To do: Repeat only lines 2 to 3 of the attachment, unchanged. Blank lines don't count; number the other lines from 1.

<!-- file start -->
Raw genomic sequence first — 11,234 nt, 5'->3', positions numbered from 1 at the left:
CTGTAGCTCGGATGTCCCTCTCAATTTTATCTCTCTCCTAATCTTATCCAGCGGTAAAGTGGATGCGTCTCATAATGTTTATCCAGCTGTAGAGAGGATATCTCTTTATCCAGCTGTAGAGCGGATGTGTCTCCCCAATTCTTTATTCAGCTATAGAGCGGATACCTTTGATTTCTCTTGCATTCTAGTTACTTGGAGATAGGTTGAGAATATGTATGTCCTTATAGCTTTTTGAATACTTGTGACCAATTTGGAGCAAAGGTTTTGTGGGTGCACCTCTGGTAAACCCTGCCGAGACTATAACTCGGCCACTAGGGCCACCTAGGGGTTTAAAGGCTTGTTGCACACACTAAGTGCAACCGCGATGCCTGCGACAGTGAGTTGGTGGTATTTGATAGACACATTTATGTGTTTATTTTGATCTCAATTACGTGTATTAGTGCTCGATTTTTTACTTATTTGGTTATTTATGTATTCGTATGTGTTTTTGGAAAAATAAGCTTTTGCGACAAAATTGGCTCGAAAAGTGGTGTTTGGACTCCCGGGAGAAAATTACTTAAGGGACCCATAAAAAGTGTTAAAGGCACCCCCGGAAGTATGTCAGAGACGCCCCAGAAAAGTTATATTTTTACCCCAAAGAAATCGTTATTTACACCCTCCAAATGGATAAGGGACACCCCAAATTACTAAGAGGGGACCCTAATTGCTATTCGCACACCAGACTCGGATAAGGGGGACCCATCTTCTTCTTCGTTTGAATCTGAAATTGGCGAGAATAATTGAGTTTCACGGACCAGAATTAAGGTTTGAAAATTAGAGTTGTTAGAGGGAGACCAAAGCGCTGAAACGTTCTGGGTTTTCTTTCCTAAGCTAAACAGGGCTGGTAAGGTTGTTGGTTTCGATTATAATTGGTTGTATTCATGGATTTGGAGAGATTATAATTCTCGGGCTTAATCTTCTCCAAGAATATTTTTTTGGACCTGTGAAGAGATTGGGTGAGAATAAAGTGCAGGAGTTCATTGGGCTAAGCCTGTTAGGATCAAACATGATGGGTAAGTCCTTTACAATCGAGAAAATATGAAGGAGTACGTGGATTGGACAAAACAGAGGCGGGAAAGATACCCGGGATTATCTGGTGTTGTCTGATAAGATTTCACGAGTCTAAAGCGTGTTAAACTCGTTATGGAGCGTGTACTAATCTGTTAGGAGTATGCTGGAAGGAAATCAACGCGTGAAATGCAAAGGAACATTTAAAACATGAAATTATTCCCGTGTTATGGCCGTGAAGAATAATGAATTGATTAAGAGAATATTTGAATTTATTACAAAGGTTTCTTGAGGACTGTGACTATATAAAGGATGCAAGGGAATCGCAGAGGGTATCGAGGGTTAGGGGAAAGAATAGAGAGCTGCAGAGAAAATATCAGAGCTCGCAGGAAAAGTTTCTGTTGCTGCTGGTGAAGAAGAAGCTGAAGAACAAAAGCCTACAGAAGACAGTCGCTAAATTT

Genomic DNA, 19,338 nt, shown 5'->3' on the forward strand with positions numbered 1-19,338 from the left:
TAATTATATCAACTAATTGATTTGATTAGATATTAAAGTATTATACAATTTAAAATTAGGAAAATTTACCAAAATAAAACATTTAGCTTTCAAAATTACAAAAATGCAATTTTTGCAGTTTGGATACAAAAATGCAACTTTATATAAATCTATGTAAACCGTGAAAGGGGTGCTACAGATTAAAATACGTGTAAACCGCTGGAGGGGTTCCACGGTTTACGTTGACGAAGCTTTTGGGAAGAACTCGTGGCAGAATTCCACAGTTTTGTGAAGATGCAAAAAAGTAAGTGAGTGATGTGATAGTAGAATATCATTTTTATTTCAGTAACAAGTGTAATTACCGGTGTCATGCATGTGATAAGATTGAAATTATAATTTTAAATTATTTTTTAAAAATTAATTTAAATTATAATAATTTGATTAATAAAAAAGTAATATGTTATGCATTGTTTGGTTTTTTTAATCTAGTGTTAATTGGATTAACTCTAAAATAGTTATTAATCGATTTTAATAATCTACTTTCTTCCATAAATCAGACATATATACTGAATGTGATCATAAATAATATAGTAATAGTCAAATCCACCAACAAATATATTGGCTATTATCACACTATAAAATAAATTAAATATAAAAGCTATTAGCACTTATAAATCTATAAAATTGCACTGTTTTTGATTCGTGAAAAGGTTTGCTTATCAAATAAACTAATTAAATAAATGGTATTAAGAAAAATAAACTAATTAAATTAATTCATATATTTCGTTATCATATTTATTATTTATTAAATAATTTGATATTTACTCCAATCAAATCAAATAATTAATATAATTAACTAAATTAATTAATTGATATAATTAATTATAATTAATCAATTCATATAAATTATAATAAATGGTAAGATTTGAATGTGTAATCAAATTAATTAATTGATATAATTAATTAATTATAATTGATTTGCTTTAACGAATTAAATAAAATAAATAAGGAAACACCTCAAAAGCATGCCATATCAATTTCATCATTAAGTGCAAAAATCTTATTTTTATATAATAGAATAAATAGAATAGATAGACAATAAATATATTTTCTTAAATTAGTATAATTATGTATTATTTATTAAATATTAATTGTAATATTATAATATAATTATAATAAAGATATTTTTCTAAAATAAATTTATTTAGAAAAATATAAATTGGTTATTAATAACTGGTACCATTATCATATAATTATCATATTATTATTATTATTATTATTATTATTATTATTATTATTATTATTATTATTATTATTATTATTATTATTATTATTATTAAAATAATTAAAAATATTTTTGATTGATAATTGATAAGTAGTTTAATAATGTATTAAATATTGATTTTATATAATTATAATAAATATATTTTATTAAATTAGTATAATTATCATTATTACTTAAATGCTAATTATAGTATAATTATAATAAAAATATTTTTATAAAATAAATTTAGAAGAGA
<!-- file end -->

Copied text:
CTGTAGCTCGGATGTCCCTCTCAATTTTATCTCTCTCCTAATCTTATCCAGCGGTAAAGTGGATGCGTCTCATAATGTTTATCCAGCTGTAGAGAGGATATCTCTTTATCCAGCTGTAGAGCGGATGTGTCTCCCCAATTCTTTATTCAGCTATAGAGCGGATACCTTTGATTTCTCTTGCATTCTAGTTACTTGGAGATAGGTTGAGAATATGTATGTCCTTATAGCTTTTTGAATACTTGTGACCAATTTGGAGCAAAGGTTTTGTGGGTGCACCTCTGGTAAACCCTGCCGAGACTATAACTCGGCCACTAGGGCCACCTAGGGGTTTAAAGGCTTGTTGCACACACTAAGTGCAACCGCGATGCCTGCGACAGTGAGTTGGTGGTATTTGATAGACACATTTATGTGTTTATTTTGATCTCAATTACGTGTATTAGTGCTCGATTTTTTACTTATTTGGTTATTTATGTATTCGTATGTGTTTTTGGAAAAATAAGCTTTTGCGACAAAATTGGCTCGAAAAGTGGTGTTTGGACTCCCGGGAGAAAATTACTTAAGGGACCCATAAAAAGTGTTAAAGGCACCCCCGGAAGTATGTCAGAGACGCCCCAGAAAAGTTATATTTTTACCCCAAAGAAATCGTTATTTACACCCTCCAAATGGATAAGGGACACCCCAAATTACTAAGAGGGGACCCTAATTGCTATTCGCACACCAGACTCGGATAAGGGGGACCCATCTTCTTCTTCGTTTGAATCTGAAATTGGCGAGAATAATTGAGTTTCACGGACCAGAATTAAGGTTTGAAAATTAGAGTTGTTAGAGGGAGACCAAAGCGCTGAAACGTTCTGGGTTTTCTTTCCTAAGCTAAACAGGGCTGGTAAGGTTGTTGGTTTCGATTATAATTGGTTGTATTCATGGATTTGGAGAGATTATAATTCTCGGGCTTAATCTTCTCCAAGAATATTTTTTTGGACCTGTGAAGAGATTGGGTGAGAATAAAGTGCAGGAGTTCATTGGGCTAAGCCTGTTAGGATCAAACATGATGGGTAAGTCCTTTACAATCGAGAAAATATGAAGGAGTACGTGGATTGGACAAAACAGAGGCGGGAAAGATACCCGGGATTATCTGGTGTTGTCTGATAAGATTTCACGAGTCTAAAGCGTGTTAAACTCGTTATGGAGCGTGTACTAATCTGTTAGGAGTATGCTGGAAGGAAATCAACGCGTGAAATGCAAAGGAACATTTAAAACATGAAATTATTCCCGTGTTATGGCCGTGAAGAATAATGAATTGATTAAGAGAATATTTGAATTTATTACAAAGGTTTCTTGAGGACTGTGACTATATAAAGGATGCAAGGGAATCGCAGAGGGTATCGAGGGTTAGGGGAAAGAATAGAGAGCTGCAGAGAAAATATCAGAGCTCGCAGGAAAAGTTTCTGTTGCTGCTGGTGAAGAAGAAGCTGAAGAACAAAAGCCTACAGAAGACAGTCGCTAAATTT

Genomic DNA, 19,338 nt, shown 5'->3' on the forward strand with positions numbered 1-19,338 from the left: